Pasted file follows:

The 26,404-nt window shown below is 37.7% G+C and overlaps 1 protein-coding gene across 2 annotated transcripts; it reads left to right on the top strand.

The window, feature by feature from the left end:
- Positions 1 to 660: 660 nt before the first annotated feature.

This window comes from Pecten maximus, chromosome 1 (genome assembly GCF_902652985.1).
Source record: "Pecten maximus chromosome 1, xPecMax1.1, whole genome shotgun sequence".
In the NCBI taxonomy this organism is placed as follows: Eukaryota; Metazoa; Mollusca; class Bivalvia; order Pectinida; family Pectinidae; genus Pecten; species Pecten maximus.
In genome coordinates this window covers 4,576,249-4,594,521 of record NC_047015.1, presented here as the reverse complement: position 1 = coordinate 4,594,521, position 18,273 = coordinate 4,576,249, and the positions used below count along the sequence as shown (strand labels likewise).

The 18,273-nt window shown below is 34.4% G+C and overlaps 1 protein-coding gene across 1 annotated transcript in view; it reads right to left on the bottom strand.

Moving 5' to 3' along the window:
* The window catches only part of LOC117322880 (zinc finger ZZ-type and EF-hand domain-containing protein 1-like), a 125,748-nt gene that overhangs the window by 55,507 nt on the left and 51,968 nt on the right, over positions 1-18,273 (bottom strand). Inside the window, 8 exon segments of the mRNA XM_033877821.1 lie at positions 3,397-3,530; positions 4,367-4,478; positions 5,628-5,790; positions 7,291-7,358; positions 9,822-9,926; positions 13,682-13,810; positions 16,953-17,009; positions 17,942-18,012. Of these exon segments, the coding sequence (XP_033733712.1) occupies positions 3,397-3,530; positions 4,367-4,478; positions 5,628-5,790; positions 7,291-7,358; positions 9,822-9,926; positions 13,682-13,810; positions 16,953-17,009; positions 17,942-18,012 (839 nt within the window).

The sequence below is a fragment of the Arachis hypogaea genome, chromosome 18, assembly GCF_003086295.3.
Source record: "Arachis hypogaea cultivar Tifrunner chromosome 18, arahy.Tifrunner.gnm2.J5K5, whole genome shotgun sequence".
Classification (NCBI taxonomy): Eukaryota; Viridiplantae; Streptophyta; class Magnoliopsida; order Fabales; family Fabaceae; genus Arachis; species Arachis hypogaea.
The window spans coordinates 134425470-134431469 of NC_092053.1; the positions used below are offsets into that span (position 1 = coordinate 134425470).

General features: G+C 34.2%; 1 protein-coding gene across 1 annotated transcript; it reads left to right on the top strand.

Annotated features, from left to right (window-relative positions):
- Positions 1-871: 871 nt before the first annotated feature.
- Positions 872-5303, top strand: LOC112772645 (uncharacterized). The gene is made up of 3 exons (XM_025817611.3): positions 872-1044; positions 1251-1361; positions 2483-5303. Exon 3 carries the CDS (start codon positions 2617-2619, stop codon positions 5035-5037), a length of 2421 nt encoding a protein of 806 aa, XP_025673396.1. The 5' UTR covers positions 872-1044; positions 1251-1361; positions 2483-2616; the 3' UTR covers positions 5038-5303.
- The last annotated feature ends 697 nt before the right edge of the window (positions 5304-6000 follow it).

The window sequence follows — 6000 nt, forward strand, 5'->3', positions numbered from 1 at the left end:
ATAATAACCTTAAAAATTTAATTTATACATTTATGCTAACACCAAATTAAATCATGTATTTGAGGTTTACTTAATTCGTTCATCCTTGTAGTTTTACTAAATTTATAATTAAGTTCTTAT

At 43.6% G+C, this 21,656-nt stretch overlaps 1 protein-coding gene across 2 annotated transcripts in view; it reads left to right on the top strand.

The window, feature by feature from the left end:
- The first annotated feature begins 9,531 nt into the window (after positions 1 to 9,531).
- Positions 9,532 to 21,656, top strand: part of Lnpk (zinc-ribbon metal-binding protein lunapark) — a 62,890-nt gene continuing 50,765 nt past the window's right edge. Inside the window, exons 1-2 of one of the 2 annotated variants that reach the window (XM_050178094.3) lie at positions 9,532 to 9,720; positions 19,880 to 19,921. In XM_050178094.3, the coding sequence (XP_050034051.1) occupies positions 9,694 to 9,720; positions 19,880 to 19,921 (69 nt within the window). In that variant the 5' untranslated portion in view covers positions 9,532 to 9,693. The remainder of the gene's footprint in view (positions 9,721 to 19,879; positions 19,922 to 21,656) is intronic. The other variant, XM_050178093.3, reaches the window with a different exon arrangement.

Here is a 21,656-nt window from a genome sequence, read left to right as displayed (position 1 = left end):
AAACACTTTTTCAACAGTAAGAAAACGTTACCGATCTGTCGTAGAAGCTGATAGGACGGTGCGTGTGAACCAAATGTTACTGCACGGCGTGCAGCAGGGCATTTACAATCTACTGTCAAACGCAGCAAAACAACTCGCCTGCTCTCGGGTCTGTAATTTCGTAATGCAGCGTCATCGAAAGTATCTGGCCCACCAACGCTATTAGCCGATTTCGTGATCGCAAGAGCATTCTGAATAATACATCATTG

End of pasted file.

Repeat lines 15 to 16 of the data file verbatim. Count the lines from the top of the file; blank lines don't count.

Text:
General features: G+C 34.2%; 1 protein-coding gene across 1 annotated transcript; it reads left to right on the top strand.

Annotated features, from left to right (window-relative positions):